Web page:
When Father Jorge Miramontes calls from a response from the pews during mass, he is met with silence. It is Holy Week, a time when the church should be filled with members recognizing Palm Sunday, Maundy Thursday, Good Friday, and Easter. Instead, the pastor, a pair of seminarians assigned to the parish, and one member of the congregation tasked with filming the service are the only ones present.

“It feels like half the celebration is gone; sometimes it feels like I’m only doing half of the service because the congregation is not there to respond,” said Miramontes “There is silence when I ask the people to respond.… I miss the congregation now more than ever before.”

He said it took a few weeks before the impact of COVID-19 sunk in, even after standing at the front of the sanctuary and looking out at empty pews.

When Wisconsin Gov. Tony Evers restricted social gatherings to more than 10 people due to coronavirus and later executed the Safer at Home order, places of worship were required to close to all but essential staff.

Even with the physical buildings closed, spiritual leaders continue to connect with their congregations, albeit in new ways.

Miramontes, of Holy Family Parish, which includes St. Joseph’s Church in Waterloo and St. Mary’s Church in Marshall, said since churches have closed due to the pandemic, weekly bulletins have been sent to every registered parishioner.

This week, Holy Family staff will begin calling members of the congregation to check in on them.

“We’re letting people know we are here and we’re open if they need anything – they can call us and chat with us,” Miramontes said. “We like to give people hope and prayers to stay connected with them.”

He said the pandemic — while difficult — has provided a time of reflection.

“We’ve taken for granted that we can meet every week together as a congregation, pray together and socialize,” Miramontes said.

Pastor Nancy Raabe of Holy Trinity Lutheran Church in Marshall said the church council decided March 16 – one week before Safer at Home was declared – to suspend all church activities.

“We have moved online in terms of considering our website our building,” she said. “This was just an idea I came up with … We don’t have a building we can physically go to, but we have a website for all those who have access.”

The pastor said the church’s website has become a hub of activity – it’s where people can watch services, read Raabe’s blog and listen to her candlelight chats, continue confirmation classes, and even find ideas for family crafts and activities.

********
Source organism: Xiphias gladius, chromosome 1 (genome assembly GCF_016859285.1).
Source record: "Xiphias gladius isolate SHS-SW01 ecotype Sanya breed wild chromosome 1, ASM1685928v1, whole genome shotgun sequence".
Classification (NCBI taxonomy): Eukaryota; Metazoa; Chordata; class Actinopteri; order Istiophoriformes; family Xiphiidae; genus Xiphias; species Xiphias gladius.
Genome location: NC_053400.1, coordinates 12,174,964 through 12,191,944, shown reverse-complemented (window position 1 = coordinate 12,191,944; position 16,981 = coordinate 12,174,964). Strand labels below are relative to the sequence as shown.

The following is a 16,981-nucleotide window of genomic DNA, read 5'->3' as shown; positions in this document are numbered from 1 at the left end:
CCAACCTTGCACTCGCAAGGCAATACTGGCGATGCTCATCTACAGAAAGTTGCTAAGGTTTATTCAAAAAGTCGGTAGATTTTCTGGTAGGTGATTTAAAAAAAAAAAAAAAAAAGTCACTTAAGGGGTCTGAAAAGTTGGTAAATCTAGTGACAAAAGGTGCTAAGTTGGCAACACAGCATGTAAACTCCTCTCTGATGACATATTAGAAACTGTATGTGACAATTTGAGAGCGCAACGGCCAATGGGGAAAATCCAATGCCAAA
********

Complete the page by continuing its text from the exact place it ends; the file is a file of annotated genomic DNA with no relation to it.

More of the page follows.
“I’m really trying to promote this idea of ‘Come on in. The building may be closed but the church is still open. So come in and look around and visit the different rooms and hear the services,” Raabe said.

“There’s been a lot of good coming out of this in how we learn to stay connected,” the pastor said.

She understands not every member of the congregation has internet access and is attempting to stay connected with them through other means.

Computer screens become the sanctuary

Like many places of worship, both churches recently created YouTube channels to livestream weekly services.

Raabe has been conducting most her weekly Sunday sermons from home, but for larger services such as Palm Sunday and Easter, the pastor will stand at the front of the sanctuary. Joining her was the church organist and an instrumentalist. The three perform a slimmed down version of the service.

“I thought the Palm Sunday service was good and I heard from people that it was nice to see the church again,” she said. “They were moved to tears when we did a little bit of a scan around the sanctuary as we were starting one of our hymns.”

During the service, the pastor was not fazed by the empty pews because she was concentrating on how to communicate with the people watching the streaming service by consciously looking at the camera.

“That’s just the way it is right now and we’re focused on reaching people where they are right now at this time,” Raabe said. “I’ve found I’m actually able to talk more directly with people through these means … It’s an intimate form of communication. You’re talking directly one-on-one with people. There are a lot of people who are watching at different times but it’s really a great opportunity to be a little more upfront and close with people; to be able to reach right through the lens to their homes.”

Miramontes is conducting and filming all masses at St. Joseph’s Church in Waterloo.

Both clergy said once people are allowed to attend worship services, they may continue livestreaming services so others who are unable to physically be at the service will still be able to participate.

Looking forward

While there is no specific date set for when churches can reopen, Miramontes is looking forward to the day when the pews will be filled, and hopes the socially distancing will be concluded by June 19 when the renovations at St. Mary’s in Marshall are expected to be completed.

“It will be a different kind of grand opening,” Miramontes said. “One for the renovations and one to welcome back our congregation.”

Raabe is also looking forward to the day when the congregation can once again gather.

“I’m thinking it will be like no Sunday we’ve known – not even the Easter service,” she said. “We’re thinking of it like a huge festival of the resurrection exponentially, that we’re all returning to life but in a new way because who knows how long this will have gone on before we can get back together … I’m thinking it’s going to be amazing.”

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